The plaintiff filed a motion for declaratory judgment at the same time she filed her first amended complaint.

     All motions were argued in open court on January 27, 1992.  The matters were then submitted for decision.  The decisions on each follow.

II. Legal Analysis
A.  FSM Supreme Court motion to dismiss.
     The motion is brought pursuant to FSM Civ. R. 12(b)(6) and alleges a failure to state a claim upon which relief can be granted.  For purposes of the motion, the allegations of the first amended complaint are assumed to be true.  As to the defendant FSM Supreme Court, plaintiff alleges that she is a U.S. citizen, married to an FSM citizen, and is a resident of Pohnpei.  She also alleges that having taken and failed three times one of the three parts of the FSM bar examination, she is, according to the FSM Rules for Admission, ineligible to take the examination again within a five year period.  FSM citizens are exempt from this five year rule.  The plaintiff alleges that she is otherwise eligible to take the examination.

     The issue is whether the complaint states a cause of action against the defendant.  The defendant FSM Supreme Court points to provisions of the FSM Constitution in which non-citizens do not enjoy the same rights as citizens, and speculates on reasons that could have prompted the five year rule.

     I have considered all arguments carefully and conclude that the first amended complaint does set forth a cause of action against the FSM Supreme Court.  I deny the motion to dismiss based on the following reasons (which are not ranked in order of importance):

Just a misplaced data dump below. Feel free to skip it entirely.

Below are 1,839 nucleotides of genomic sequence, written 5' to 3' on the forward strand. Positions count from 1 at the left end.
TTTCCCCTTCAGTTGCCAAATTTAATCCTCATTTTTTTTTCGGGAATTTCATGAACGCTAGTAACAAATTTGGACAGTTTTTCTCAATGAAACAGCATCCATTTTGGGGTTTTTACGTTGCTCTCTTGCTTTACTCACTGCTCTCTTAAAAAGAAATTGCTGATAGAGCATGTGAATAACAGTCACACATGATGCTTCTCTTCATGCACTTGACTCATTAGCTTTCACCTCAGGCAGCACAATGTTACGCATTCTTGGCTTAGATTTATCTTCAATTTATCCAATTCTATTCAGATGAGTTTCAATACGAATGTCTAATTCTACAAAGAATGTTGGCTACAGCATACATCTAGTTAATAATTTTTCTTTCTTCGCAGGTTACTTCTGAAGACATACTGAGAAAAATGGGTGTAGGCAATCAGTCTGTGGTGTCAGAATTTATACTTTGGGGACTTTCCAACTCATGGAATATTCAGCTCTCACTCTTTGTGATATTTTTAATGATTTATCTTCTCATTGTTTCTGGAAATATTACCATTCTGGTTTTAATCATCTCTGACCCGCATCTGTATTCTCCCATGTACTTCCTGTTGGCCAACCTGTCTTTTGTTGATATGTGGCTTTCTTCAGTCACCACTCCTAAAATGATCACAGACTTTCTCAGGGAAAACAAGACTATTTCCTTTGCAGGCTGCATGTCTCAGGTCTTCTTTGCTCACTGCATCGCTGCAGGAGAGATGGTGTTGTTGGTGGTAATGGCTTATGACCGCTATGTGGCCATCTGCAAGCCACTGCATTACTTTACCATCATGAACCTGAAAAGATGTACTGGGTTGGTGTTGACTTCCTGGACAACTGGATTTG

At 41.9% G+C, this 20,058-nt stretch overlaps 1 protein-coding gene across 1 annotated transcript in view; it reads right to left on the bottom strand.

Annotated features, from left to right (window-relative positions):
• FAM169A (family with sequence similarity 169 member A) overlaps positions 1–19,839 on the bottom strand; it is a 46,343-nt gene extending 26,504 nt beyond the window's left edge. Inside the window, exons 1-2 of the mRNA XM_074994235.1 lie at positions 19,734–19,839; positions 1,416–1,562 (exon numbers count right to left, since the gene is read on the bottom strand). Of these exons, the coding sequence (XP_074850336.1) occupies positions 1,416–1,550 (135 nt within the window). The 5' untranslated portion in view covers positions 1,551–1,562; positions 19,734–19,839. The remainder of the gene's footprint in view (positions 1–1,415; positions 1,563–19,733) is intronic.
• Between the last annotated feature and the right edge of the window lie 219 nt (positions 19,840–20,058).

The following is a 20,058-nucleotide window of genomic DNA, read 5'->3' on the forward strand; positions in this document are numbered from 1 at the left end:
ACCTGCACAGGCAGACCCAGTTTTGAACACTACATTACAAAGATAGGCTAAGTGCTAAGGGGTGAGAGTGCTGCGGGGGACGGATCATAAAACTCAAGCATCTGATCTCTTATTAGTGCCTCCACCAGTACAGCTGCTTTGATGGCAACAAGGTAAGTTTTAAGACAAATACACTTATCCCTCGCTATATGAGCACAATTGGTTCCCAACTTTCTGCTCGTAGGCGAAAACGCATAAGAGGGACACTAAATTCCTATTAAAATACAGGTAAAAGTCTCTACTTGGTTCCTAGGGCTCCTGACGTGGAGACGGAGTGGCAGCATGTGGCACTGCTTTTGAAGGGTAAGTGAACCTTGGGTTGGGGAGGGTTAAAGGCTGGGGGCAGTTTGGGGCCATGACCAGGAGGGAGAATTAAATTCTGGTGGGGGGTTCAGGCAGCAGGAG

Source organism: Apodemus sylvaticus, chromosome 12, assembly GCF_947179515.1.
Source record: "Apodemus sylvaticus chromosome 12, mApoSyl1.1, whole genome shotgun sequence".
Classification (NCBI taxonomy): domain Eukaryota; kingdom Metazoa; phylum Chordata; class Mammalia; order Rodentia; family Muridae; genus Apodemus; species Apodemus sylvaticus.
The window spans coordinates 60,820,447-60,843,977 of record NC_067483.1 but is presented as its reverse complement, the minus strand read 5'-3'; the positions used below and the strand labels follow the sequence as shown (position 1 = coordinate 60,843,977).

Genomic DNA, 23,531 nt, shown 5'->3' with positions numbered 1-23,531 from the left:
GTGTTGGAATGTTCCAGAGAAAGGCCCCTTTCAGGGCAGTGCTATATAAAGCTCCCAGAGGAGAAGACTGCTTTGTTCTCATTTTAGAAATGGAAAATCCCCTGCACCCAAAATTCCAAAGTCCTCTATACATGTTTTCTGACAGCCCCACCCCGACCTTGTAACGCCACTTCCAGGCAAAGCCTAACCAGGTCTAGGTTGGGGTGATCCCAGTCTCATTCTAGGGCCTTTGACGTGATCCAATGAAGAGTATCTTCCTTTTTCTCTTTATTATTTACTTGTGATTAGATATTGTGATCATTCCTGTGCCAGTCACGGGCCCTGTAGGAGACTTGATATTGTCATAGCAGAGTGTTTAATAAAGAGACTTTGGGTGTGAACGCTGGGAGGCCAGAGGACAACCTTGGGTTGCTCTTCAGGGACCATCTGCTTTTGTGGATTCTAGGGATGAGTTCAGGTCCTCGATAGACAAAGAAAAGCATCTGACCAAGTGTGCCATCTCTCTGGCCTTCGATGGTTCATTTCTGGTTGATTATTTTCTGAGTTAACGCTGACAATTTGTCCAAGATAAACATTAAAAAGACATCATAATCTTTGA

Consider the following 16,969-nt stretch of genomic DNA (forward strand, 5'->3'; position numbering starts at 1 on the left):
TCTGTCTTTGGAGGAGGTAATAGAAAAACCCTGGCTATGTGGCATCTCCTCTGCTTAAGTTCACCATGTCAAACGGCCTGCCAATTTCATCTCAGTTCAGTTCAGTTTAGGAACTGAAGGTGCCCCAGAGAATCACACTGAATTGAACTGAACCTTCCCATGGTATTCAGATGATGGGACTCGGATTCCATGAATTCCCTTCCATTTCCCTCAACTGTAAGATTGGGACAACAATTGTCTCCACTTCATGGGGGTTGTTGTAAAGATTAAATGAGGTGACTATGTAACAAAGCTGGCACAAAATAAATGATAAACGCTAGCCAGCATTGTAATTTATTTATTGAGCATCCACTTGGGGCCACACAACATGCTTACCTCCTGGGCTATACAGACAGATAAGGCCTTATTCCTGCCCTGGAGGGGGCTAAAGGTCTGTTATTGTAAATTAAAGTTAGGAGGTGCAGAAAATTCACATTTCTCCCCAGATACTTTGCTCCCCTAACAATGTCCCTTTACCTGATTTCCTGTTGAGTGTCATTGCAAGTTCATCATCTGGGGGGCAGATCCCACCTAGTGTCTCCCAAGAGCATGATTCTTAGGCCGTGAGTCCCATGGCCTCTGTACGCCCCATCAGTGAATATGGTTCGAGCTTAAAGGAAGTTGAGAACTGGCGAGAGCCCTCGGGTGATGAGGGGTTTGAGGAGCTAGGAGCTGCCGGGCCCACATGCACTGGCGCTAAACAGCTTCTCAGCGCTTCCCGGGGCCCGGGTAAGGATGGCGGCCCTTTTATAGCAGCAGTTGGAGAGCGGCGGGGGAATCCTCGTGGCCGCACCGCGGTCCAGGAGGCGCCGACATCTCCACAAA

1.  The record does not contain any justification for the rule.

     2.  The constitutional mandate of the Chief Justice is to serve as the chief administrator of the national judicial system.  By rule the Chief Justice may govern the admission to practice of attorneys.  FSM Const. art. XI, 9.  At issue is a rule which inherently relates to the regulation of immigration and foreign relations.  These are powers expressly delegated by the Constitution to the two other branches of our national government.  The motion to dismiss fails to justify the defendant court's incursion into these areas.
 
[5 FSM Intrm. 306]

     3.  Under 50 F.S.M.C. 103(10) the plaintiff is entitled to reside in the FSM.

     4.  Each part of the national government should avoid taking any step which might unnecessarily reduce the availability of legal services.  FSM Const. art. XIII, 1; Carlos v. FSM, 4 FSM Intrm. 17, 30, (App. 1989).

B.  Motion to dismiss filed by Pohnpei State and the Pohnpei  FIB.
    Again the allegations of the complaint are considered as true for purposes of this motion.  It appears that the national government issued the plaintiff a foreign investment permit to do business in Chuuk, Pohnpei and Kosrae.  The national FIA was enacted pursuant to congressional power to regulate foreign and interstate commerce.  FSM Const. art. IX, 2(g); SCREP No. 1-301, J. of 1st Cong., 4th Reg. Sess. 305 (1980).

    This scheme of national, constitutionally-authorized  legislation is so pervasive in the area of foreign investment that there is no room for the state to supplement it.  Non-FSM citizen attorneys and their private engagement in the practice of law are expressly subjected to the national legislative scheme.  Public Law 5-134 amended the national FIA to state specifically that the practice of law was included in businesses engaged in by non-citizens requiring a foreign investment permit.  32 F.S.M.C. 203; Michelsen v. FSM, 5 FSM Intrm. 249, 253 (App. 1991).